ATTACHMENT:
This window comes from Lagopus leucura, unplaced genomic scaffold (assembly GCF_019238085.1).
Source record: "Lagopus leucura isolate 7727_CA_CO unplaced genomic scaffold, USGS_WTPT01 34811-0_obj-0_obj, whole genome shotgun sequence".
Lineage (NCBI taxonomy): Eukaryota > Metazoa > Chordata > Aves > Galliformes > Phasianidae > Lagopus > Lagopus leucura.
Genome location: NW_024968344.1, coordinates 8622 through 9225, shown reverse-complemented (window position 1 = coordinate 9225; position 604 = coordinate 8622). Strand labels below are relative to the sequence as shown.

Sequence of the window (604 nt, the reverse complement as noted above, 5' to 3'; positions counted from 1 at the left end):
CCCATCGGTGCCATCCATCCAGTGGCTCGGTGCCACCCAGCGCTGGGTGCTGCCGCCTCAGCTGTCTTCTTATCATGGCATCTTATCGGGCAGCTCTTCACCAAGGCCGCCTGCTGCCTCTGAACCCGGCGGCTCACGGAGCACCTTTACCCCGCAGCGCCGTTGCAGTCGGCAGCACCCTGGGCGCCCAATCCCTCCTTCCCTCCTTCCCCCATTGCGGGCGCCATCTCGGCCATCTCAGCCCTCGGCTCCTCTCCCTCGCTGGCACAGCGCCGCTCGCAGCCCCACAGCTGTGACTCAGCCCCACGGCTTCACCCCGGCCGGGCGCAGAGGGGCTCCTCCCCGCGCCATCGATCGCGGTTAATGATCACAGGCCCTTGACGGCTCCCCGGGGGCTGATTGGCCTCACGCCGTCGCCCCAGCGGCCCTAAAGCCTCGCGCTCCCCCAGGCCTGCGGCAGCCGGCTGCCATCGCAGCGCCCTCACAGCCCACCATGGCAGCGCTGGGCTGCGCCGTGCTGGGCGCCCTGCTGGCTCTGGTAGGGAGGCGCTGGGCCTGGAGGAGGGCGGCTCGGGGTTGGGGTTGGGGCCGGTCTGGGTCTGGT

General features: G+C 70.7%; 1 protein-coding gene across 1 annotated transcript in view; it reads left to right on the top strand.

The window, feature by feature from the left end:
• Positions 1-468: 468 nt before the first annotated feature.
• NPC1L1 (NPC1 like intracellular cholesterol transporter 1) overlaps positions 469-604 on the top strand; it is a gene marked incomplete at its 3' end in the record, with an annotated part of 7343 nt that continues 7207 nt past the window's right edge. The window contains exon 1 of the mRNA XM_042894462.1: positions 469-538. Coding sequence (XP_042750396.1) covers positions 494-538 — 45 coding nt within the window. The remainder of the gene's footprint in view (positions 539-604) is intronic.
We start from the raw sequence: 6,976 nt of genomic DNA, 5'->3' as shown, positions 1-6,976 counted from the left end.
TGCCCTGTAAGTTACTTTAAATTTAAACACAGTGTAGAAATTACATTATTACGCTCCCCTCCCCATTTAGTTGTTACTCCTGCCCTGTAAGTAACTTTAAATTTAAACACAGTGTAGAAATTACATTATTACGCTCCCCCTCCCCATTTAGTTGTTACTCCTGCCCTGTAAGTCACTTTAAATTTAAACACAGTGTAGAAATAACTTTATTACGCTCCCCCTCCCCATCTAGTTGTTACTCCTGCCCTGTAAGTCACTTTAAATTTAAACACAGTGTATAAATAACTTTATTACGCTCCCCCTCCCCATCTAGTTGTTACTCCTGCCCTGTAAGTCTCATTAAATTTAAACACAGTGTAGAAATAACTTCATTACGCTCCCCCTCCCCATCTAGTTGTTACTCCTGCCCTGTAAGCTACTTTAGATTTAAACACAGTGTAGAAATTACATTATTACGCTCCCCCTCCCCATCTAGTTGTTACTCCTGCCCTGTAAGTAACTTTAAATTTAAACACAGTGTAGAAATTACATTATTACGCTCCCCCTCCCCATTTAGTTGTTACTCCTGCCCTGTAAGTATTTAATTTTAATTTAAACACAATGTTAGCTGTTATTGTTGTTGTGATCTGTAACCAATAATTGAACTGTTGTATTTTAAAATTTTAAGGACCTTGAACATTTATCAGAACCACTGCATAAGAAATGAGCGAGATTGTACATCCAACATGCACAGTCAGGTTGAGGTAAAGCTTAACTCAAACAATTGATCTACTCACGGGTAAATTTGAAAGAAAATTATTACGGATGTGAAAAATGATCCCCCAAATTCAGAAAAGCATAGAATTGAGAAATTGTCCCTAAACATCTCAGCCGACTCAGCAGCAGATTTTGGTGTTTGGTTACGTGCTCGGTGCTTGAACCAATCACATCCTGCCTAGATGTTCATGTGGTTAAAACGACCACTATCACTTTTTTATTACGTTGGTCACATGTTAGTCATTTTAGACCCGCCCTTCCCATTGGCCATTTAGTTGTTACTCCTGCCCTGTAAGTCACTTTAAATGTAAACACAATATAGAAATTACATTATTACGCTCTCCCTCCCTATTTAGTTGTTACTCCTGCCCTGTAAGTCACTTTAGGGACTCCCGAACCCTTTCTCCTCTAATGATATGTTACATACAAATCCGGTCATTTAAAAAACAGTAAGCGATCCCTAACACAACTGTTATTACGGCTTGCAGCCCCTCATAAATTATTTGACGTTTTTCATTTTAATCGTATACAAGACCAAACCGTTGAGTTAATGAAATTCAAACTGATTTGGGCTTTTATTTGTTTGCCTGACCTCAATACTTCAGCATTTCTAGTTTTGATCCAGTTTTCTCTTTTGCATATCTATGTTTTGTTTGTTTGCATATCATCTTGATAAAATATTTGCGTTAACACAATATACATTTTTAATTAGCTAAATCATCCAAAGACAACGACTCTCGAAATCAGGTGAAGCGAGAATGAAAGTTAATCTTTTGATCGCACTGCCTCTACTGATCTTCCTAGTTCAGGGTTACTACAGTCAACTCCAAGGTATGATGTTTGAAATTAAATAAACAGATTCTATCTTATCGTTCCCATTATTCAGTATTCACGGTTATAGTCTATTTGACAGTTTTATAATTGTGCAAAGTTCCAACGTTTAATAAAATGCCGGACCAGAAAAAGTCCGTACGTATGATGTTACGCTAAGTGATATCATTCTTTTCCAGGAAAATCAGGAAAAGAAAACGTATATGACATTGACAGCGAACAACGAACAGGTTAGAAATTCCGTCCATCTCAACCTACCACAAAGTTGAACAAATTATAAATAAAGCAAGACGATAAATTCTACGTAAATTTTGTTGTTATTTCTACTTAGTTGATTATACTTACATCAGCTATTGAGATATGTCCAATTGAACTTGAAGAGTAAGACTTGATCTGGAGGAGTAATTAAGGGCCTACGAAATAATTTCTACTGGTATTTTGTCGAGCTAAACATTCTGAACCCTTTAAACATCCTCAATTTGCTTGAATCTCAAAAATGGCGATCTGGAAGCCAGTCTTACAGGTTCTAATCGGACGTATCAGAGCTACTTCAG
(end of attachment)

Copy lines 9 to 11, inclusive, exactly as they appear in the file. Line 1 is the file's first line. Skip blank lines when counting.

• Positions 1-468: 468 nt before the first annotated feature.
• NPC1L1 (NPC1 like intracellular cholesterol transporter 1) overlaps positions 469-604 on the top strand; it is a gene marked incomplete at its 3' end in the record, with an annotated part of 7343 nt that continues 7207 nt past the window's right edge. The window contains exon 1 of the mRNA XM_042894462.1: positions 469-538. Coding sequence (XP_042750396.1) covers positions 494-538 — 45 coding nt within the window. The remainder of the gene's footprint in view (positions 539-604) is intronic.
We start from the raw sequence: 6,976 nt of genomic DNA, 5'->3' as shown, positions 1-6,976 counted from the left end.